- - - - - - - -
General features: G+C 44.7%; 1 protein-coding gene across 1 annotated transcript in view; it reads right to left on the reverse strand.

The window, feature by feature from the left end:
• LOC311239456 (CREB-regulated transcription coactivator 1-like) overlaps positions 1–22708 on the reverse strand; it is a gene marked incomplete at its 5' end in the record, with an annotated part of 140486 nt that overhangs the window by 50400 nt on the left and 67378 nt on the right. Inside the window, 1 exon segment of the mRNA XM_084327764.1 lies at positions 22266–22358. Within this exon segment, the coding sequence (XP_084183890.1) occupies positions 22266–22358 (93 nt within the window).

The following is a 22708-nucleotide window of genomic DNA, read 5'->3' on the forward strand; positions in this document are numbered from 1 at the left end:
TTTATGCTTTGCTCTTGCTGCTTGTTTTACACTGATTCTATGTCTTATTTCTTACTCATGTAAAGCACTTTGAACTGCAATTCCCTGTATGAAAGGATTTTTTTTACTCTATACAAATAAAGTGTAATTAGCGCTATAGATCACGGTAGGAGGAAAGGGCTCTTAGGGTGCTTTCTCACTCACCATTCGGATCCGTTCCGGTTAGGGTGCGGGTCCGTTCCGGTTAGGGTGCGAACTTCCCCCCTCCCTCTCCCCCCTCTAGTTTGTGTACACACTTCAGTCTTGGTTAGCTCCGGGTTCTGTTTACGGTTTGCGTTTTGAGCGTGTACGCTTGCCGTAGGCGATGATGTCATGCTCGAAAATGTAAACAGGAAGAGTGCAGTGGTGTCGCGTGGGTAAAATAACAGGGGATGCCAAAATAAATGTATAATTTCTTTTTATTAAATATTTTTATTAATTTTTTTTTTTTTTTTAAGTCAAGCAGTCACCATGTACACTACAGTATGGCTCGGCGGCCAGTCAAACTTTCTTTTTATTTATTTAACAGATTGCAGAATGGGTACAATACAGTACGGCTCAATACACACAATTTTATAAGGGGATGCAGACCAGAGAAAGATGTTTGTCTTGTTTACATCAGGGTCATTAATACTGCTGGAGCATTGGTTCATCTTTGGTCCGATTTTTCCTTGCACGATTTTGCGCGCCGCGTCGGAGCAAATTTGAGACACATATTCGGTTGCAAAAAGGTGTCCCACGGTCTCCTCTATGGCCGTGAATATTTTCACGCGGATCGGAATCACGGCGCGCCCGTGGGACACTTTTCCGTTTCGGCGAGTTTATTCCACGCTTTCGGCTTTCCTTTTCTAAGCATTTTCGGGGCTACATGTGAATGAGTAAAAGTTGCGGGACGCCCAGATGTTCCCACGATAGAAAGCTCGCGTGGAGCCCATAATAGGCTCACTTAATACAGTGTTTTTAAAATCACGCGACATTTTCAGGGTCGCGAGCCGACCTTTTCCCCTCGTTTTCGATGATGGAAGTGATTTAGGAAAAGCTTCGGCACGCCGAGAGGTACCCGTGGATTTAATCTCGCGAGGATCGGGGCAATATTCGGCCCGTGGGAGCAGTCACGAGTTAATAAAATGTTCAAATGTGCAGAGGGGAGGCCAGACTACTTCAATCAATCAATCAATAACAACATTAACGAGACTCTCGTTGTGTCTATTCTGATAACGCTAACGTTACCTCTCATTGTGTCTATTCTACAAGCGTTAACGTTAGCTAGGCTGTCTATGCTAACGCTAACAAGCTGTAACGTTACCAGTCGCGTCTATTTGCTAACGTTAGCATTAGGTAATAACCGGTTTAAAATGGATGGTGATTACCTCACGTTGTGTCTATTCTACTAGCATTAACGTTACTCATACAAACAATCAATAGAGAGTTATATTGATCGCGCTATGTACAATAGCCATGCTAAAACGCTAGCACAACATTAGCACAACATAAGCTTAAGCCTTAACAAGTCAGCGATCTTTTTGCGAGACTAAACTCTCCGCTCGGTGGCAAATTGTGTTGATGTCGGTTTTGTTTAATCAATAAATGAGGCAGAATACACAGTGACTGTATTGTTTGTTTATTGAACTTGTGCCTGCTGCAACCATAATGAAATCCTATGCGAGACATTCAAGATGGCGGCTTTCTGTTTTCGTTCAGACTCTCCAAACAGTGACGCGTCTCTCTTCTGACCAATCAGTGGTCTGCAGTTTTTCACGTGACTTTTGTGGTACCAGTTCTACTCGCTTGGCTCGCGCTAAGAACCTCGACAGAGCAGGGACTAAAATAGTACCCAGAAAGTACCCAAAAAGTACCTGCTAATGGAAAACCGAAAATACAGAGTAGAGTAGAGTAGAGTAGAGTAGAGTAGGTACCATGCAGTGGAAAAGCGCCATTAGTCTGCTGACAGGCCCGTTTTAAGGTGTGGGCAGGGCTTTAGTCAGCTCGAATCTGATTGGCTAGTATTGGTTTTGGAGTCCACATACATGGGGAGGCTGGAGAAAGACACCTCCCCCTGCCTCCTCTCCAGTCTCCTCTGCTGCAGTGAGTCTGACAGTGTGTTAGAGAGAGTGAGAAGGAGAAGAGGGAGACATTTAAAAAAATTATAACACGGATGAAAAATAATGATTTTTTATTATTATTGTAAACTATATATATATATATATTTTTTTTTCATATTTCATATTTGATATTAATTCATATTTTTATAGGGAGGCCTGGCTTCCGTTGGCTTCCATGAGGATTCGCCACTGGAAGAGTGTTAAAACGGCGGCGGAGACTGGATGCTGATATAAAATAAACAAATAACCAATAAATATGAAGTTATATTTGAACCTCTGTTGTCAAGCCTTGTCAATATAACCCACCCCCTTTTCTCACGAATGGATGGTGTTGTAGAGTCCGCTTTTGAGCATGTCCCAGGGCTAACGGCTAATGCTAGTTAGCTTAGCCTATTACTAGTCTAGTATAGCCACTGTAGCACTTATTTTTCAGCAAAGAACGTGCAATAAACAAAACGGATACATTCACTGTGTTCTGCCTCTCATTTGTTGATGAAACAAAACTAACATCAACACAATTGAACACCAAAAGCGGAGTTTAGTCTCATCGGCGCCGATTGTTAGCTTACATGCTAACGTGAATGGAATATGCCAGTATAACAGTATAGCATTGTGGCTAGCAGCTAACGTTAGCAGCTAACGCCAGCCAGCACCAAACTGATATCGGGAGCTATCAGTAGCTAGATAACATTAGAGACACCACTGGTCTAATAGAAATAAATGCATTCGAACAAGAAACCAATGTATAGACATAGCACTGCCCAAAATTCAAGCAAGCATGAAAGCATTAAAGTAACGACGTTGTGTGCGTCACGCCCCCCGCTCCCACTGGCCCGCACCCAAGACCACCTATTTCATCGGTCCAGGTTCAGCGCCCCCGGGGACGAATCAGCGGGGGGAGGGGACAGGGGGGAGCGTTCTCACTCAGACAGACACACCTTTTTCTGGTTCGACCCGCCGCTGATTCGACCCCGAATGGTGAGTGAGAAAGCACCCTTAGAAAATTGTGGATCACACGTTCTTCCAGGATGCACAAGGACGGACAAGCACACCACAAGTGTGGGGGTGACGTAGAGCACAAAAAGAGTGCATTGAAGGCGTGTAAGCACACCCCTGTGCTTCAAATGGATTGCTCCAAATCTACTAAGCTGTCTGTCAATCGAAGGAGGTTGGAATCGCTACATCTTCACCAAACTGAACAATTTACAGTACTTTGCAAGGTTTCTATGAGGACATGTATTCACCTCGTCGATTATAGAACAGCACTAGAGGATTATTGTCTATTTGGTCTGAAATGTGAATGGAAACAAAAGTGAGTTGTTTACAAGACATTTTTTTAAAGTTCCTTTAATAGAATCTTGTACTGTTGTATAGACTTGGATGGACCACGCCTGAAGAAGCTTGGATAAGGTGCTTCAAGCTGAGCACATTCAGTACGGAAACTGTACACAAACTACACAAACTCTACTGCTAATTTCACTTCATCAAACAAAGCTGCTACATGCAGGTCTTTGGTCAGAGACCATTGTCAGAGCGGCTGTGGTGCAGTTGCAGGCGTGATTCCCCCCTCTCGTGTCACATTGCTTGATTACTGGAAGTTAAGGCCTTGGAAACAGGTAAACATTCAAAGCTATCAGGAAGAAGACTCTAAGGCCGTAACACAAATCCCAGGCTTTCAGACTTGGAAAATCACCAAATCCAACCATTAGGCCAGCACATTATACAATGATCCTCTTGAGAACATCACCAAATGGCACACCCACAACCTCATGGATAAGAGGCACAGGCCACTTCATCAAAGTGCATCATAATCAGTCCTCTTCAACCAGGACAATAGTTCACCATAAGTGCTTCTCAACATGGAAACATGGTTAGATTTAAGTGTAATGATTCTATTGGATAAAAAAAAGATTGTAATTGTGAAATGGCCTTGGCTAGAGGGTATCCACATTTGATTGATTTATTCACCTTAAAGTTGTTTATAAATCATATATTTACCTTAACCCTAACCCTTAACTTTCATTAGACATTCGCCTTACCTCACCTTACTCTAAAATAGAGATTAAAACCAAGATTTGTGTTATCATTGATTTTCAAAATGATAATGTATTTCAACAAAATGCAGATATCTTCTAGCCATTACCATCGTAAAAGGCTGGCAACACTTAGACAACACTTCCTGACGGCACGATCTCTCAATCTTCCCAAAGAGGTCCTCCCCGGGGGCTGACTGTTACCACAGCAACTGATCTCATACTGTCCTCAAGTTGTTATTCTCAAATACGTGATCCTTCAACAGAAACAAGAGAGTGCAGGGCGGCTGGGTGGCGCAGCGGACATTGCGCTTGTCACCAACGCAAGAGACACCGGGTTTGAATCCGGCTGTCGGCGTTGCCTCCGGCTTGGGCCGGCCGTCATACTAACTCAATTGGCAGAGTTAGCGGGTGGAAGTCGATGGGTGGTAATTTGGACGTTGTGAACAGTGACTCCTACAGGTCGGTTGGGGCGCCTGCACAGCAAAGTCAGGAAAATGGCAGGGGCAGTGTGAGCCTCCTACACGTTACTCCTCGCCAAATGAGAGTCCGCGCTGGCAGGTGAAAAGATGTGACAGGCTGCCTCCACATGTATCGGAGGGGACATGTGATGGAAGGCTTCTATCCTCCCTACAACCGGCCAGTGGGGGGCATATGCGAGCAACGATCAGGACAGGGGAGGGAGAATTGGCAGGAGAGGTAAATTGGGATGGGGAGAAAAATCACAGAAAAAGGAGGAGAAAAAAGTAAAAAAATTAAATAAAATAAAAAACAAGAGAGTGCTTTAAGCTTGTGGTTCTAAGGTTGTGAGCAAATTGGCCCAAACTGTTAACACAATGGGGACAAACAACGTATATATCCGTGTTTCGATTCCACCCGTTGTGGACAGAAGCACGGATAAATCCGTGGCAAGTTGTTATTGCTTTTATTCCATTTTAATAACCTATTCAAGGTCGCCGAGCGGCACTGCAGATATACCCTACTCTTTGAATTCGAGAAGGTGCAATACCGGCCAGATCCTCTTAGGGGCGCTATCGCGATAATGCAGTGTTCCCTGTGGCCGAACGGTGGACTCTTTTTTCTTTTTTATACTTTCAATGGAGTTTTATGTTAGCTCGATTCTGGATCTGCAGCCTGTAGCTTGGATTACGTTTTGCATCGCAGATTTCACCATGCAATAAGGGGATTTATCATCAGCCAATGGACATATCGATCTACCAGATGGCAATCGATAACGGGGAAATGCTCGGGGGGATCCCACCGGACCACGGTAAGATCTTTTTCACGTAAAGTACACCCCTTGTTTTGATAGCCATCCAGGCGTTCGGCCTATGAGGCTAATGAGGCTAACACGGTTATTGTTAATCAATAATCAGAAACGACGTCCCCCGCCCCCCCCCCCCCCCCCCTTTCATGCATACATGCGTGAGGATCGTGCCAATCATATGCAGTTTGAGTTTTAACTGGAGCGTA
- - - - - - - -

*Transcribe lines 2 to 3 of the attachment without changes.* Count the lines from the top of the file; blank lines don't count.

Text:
The window, feature by feature from the left end:
• LOC311239456 (CREB-regulated transcription coactivator 1-like) overlaps positions 1–22708 on the reverse strand; it is a gene marked incomplete at its 5' end in the record, with an annotated part of 140486 nt that overhangs the window by 50400 nt on the left and 67378 nt on the right. Inside the window, 1 exon segment of the mRNA XM_084327764.1 lies at positions 22266–22358. Within this exon segment, the coding sequence (XP_084183890.1) occupies positions 22266–22358 (93 nt within the window).